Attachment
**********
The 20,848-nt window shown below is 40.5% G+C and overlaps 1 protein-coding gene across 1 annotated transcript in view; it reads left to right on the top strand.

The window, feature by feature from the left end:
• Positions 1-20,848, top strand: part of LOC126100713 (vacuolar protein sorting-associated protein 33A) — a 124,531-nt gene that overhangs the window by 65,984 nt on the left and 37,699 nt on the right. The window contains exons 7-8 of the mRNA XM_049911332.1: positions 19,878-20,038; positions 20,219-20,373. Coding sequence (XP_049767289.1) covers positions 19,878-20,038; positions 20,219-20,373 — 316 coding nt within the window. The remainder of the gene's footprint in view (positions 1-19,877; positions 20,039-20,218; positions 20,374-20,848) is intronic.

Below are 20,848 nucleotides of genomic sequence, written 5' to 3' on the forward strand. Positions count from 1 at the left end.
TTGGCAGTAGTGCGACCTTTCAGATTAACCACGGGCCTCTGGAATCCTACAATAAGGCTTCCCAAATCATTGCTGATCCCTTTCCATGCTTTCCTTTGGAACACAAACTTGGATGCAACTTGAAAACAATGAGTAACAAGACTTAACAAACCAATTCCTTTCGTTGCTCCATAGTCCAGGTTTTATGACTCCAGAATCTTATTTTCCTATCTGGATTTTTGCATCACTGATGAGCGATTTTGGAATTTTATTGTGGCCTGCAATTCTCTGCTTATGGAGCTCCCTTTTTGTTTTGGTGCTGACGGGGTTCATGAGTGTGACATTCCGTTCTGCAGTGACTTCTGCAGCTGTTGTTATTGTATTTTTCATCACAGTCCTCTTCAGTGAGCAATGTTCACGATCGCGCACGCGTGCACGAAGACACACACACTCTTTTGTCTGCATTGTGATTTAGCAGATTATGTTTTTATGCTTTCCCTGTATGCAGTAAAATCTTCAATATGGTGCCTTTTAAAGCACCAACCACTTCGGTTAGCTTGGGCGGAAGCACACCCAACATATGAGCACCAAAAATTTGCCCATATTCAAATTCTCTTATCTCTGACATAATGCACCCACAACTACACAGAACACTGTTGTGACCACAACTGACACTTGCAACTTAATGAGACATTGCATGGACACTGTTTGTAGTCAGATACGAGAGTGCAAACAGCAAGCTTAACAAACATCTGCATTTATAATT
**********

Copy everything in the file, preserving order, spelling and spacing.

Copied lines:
The 20,848-nt window shown below is 40.5% G+C and overlaps 1 protein-coding gene across 1 annotated transcript in view; it reads left to right on the top strand.

The window, feature by feature from the left end:
• Positions 1-20,848, top strand: part of LOC126100713 (vacuolar protein sorting-associated protein 33A) — a 124,531-nt gene that overhangs the window by 65,984 nt on the left and 37,699 nt on the right. The window contains exons 7-8 of the mRNA XM_049911332.1: positions 19,878-20,038; positions 20,219-20,373. Coding sequence (XP_049767289.1) covers positions 19,878-20,038; positions 20,219-20,373 — 316 coding nt within the window. The remainder of the gene's footprint in view (positions 1-19,877; positions 20,039-20,218; positions 20,374-20,848) is intronic.

Below are 20,848 nucleotides of genomic sequence, written 5' to 3' on the forward strand. Positions count from 1 at the left end.
TTGGCAGTAGTGCGACCTTTCAGATTAACCACGGGCCTCTGGAATCCTACAATAAGGCTTCCCAAATCATTGCTGATCCCTTTCCATGCTTTCCTTTGGAACACAAACTTGGATGCAACTTGAAAACAATGAGTAACAAGACTTAACAAACCAATTCCTTTCGTTGCTCCATAGTCCAGGTTTTATGACTCCAGAATCTTATTTTCCTATCTGGATTTTTGCATCACTGATGAGCGATTTTGGAATTTTATTGTGGCCTGCAATTCTCTGCTTATGGAGCTCCCTTTTTGTTTTGGTGCTGACGGGGTTCATGAGTGTGACATTCCGTTCTGCAGTGACTTCTGCAGCTGTTGTTATTGTATTTTTCATCACAGTCCTCTTCAGTGAGCAATGTTCACGATCGCGCACGCGTGCACGAAGACACACACACTCTTTTGTCTGCATTGTGATTTAGCAGATTATGTTTTTATGCTTTCCCTGTATGCAGTAAAATCTTCAATATGGTGCCTTTTAAAGCACCAACCACTTCGGTTAGCTTGGGCGGAAGCACACCCAACATATGAGCACCAAAAATTTGCCCATATTCAAATTCTCTTATCTCTGACATAATGCACCCACAACTACACAGAACACTGTTGTGACCACAACTGACACTTGCAACTTAATGAGACATTGCATGGACACTGTTTGTAGTCAGATACGAGAGTGCAAACAGCAAGCTTAACAAACATCTGCATTTATAATT